Everyone should have at least two of these ESI 250DE Impedance bridges.
Well that was not my first thought when purchasing this unit on Ebay.
I was still having some issues with the “Internal DC” detector circuit on my existing unit, and the price of this unit was extremely reasonable. After dozens of hours troubleshooting the first unit with no solution, my thought was to compare the two circuits and salvage parts from the new unit if necessary.
Unit #2 arrived in what seemed to be good condition, with many years of dirt and dust buildup especially under the dials and knobs. As usual the first part of the project was to clean up the decades of grime and sticker residue.
Part two of the cleanup was a thorough cleaning of all switches and potentiometers with DeoxIt D5 contact cleaner, and lubrication of moving parts.
After the cleanup it was time to connect it up to my current limited bench power supply and do some initial testing.
Well, that was a disappointment. Nothing worked except for the battery test position.
After inspecting the main circuit board, I found the F3 module (black 13290) was very loose and wobbly. All the solder connections were in great shape with no signs of previous work, but I did notice that the top of the ground plane strip had an odd bend in it.
Upon de-soldering the F3 module I found that one of three leads had been sheared off leaving it disconnected from the board. After a quick repair I tried to reassemble the unit back in its case for testing with it’s 4 D‑cell battery pack, but couldn’t get the threads to line up with the mounting hole. Upon inspecting the internal mounting bracket, it was obvious that it had been severely bent and twisted.
It began to look like the unit had sustained a significant impact to cause this much bending, which also explained the sheared lead on the F3 module and damage to the ground plane strip.
The odd thing was that there was no external signs that this piece of test equipment had been dropped from such a height to cause this much damage.
After straightening the bracket and replacing a sheared screw the unit was tested again with the same results.
It was time to check everything for mechanical damage, but much to my surprise everything else other than the main circuit board was OK and all resistances were well within specifications.
It was time to de-solder the remaining two large items on the circuit board.
The F2 “Detector Network” module was in good shape and its resistance and capacitance measurements were within specifications.
The F1 “Input Filter” module did have a sheared pin, but I could not test the module due to a lack of documentation from the ESI manual.
My curiosity got the better of me so I decided to open the module to see how it worked.
After drilling out two dimples in the case which were mechanically retaining the circuit board, I was very pleased to find that the internals were not potted.
The F1 module circuit consists of 4 capacitors, 4 resistors, 2 diodes, and a shielded relay.
After testing the relay and all the other components, I documented the internals of all the F modules for future reference.
Modules F2 and F3 are a Twin‑T filter network and are used in the Detector and Generator circuits respectively.
Module F1 is a interesting circuit with pin 1 being the detector input which is connected through R1 a 100K Ohm resistor in the first stage of a RC filter to a diode limiter, C1 a 0.47 uF capacitor and R2.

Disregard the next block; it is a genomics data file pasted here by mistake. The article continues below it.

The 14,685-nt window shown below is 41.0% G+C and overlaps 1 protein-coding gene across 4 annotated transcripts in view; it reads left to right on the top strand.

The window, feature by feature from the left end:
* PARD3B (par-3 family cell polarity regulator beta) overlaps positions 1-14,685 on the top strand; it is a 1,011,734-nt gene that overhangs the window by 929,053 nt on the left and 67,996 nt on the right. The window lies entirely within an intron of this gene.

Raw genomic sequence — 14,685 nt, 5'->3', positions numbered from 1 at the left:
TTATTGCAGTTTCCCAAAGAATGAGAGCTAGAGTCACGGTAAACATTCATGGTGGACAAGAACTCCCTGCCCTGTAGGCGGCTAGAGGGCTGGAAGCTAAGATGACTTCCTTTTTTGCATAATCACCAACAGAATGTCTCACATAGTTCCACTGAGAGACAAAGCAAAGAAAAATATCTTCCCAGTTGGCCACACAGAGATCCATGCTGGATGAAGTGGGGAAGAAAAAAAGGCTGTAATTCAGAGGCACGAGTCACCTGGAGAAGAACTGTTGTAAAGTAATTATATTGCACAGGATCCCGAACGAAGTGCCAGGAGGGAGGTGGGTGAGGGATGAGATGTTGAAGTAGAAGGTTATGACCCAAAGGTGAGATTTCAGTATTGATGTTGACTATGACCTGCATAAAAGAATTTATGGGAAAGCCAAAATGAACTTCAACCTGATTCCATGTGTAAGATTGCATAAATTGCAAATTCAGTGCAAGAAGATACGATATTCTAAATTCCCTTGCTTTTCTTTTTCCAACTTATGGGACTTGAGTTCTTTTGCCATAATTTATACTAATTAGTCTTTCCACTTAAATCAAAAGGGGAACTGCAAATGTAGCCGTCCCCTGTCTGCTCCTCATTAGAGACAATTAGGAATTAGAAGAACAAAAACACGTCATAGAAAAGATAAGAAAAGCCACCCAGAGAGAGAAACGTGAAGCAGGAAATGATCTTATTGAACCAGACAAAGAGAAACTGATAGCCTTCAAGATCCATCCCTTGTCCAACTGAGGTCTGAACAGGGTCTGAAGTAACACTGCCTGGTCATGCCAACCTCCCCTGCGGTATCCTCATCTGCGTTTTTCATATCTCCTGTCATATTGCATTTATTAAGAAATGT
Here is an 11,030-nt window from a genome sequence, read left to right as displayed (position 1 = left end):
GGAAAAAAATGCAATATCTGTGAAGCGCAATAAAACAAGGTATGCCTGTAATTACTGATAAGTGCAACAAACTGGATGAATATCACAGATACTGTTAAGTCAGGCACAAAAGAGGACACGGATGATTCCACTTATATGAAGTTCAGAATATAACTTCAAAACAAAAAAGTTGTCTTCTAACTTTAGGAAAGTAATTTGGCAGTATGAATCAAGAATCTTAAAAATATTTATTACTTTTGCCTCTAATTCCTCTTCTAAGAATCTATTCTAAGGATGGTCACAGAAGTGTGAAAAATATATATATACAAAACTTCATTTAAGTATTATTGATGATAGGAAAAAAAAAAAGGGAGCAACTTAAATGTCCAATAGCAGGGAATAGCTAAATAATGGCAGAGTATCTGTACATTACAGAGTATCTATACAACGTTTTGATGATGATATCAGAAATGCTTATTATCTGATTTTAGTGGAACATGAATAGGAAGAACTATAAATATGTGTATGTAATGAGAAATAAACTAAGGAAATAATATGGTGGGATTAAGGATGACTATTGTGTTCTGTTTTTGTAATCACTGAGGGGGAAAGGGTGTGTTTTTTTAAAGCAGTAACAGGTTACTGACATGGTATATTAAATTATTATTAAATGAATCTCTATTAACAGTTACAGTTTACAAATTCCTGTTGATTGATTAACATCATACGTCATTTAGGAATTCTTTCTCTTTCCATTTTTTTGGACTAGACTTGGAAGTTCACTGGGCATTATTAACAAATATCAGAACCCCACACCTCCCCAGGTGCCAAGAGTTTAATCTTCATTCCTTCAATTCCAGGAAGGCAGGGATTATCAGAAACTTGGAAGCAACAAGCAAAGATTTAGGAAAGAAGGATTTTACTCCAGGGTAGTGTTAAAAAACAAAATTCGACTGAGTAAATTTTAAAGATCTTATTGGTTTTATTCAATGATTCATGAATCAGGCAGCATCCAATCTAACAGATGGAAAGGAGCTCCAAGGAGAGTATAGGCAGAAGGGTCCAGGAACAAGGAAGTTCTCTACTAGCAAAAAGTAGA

The next RC filter stage is formed by R2 and C2, then R3 and C3 the next stage, then R4 and C4 the final stage before connecting to the reed relay contact and pin 4.
Pin 3 of module F1 is connected to ground when the mode is set to either of the DC Detector modes, tying one side of the four capacitors and the diode pair to ground.
When the ESI 250 DE is operating in the “Internal DC” mode the relay cycles at a 22 to 25 Hz rate connecting pin 4 to pin 5 at that same rate.
Well, after jumping down that rabbit hole of filter design and reverse engineering circuits. I found that after repairing the broken lead of the F1 module, the problem was that the circuit board card edge connector was not making good contact with socket connector fingers.
This was causing a several hundred Ohms resistance on one of the grounds. After a good cleaning with DeoxIt D5 and some delicate re-bending of the contact fingers the unit was operating correctly.
This cleaning and bending on unit #1 also corrected its “Internal DC” mode problem.
This unit also came with a model 1325 rechargeable battery cover that plugged directly into the existing battery fixture contacts in the battery compartment. Unfortunately the Ni-cad battery was not recoverable, so I am using standard D‑cell batteries without the charging circuit.
I now have two functional ESI 250DE Impedance Bridges. My favorite is still the Grey themed unit with it’s non-standard round meter. The grey themed unit has all plastic parts of the knobs, dials, and jacks in a light grey color with a medium grey faceplate, while the black themed unit has all it’s plastic pieces in black. The grey themed unit has it’s outer case painted with a grey-blue color with the other unit in a darker blue-grey color, and both units having a black plastic cover. My guess would be that the color schemes have to do with the age of when the units were produced. The most recent dated components in unit #2 are from early 1988, and unit #1 was built in 1971.
More internal pictures of unit #1 in the March 2018 blog post.
While most people do not need two of these ESI 250DE Impedance Bridges, I do recommend having at least one of these pieces of test equipment on your electronics bench for testing components and have found the 250DE to be extremely accurate.